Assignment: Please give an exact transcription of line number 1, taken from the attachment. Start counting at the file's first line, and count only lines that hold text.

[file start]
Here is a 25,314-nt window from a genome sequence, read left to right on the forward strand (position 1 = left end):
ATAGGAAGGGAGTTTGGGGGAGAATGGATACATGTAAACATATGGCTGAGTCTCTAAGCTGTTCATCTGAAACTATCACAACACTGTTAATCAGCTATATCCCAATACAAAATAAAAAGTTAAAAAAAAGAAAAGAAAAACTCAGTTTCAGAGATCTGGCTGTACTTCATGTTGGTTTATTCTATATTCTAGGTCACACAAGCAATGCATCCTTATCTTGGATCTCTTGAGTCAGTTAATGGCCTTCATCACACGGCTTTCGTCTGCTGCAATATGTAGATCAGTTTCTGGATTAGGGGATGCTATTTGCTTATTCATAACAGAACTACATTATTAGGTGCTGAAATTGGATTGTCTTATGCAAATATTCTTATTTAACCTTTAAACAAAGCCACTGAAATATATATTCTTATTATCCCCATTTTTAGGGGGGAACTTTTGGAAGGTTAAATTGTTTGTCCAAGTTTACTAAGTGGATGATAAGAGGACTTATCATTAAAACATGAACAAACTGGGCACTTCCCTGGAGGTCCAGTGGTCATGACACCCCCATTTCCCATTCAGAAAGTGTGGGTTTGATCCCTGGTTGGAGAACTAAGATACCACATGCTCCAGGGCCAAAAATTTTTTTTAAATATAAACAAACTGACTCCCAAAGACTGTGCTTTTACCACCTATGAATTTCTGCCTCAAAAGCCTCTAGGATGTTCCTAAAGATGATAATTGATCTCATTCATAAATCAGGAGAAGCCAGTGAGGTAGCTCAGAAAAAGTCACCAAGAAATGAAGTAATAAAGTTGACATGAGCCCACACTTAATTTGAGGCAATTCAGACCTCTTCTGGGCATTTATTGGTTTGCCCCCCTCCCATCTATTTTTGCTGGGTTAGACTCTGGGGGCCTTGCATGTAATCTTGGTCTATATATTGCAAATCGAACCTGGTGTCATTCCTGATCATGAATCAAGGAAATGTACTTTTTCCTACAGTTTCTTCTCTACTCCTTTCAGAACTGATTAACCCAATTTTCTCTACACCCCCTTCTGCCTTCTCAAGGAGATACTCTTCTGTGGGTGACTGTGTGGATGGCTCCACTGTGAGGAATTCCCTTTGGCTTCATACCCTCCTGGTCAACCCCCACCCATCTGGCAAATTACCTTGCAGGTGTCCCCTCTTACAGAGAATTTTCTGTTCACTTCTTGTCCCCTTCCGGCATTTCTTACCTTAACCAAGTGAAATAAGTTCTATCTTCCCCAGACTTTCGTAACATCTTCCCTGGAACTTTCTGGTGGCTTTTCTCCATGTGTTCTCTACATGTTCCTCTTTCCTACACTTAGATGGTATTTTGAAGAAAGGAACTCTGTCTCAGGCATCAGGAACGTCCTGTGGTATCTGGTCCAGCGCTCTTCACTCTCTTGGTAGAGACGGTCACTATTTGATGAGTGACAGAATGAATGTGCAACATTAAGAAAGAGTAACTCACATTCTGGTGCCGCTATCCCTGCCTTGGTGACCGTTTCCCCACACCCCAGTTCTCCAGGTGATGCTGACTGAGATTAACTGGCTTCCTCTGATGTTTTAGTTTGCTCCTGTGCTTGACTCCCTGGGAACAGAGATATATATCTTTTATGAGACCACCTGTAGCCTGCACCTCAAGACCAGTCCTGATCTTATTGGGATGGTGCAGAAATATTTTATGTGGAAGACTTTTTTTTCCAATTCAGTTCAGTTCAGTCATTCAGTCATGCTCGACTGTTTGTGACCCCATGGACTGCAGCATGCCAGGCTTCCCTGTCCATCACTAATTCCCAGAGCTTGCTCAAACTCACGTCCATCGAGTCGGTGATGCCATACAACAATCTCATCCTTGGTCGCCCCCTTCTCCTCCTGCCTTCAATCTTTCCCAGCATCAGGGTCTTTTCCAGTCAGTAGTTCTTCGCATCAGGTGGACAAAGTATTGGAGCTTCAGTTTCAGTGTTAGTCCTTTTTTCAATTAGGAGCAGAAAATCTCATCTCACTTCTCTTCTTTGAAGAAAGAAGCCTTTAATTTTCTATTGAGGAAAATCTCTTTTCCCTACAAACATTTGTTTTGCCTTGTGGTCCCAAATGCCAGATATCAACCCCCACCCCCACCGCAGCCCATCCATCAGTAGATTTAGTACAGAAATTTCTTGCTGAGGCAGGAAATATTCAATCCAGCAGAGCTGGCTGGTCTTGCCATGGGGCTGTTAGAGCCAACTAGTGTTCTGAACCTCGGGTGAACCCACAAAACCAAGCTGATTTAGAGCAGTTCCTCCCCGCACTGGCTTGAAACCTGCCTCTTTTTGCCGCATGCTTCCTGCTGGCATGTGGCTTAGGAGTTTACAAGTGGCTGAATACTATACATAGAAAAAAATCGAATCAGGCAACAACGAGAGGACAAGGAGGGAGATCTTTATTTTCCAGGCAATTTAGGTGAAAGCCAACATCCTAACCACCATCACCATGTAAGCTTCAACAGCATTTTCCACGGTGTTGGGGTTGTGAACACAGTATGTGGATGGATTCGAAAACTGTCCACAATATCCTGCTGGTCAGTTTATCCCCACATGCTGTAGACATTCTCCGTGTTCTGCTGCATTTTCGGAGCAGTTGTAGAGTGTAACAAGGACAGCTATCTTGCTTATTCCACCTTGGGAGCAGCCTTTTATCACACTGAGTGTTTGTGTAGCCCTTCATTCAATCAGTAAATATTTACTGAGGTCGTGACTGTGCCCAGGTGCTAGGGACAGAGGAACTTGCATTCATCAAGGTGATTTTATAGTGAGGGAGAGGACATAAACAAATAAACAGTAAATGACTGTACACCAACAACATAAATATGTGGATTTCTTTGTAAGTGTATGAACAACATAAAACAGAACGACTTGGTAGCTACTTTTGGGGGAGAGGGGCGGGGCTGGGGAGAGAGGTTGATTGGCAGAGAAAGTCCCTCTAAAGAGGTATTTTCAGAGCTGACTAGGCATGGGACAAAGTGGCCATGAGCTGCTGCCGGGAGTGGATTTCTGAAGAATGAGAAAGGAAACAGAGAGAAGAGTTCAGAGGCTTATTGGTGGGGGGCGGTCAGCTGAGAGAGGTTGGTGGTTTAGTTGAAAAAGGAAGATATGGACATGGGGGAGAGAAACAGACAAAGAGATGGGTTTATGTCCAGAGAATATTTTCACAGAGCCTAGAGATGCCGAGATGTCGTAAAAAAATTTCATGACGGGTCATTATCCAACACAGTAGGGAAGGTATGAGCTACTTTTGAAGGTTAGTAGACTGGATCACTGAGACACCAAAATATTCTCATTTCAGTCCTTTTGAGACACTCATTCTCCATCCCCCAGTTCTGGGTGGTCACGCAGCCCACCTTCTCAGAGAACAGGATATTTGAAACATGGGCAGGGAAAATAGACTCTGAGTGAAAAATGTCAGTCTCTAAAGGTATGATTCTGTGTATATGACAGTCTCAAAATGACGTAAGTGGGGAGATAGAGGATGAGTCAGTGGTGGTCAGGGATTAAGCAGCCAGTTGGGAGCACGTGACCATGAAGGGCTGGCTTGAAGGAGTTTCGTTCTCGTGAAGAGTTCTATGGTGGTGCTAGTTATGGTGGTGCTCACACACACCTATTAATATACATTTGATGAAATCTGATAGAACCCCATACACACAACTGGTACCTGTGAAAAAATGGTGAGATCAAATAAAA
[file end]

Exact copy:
Here is a 25,314-nt window from a genome sequence, read left to right on the forward strand (position 1 = left end):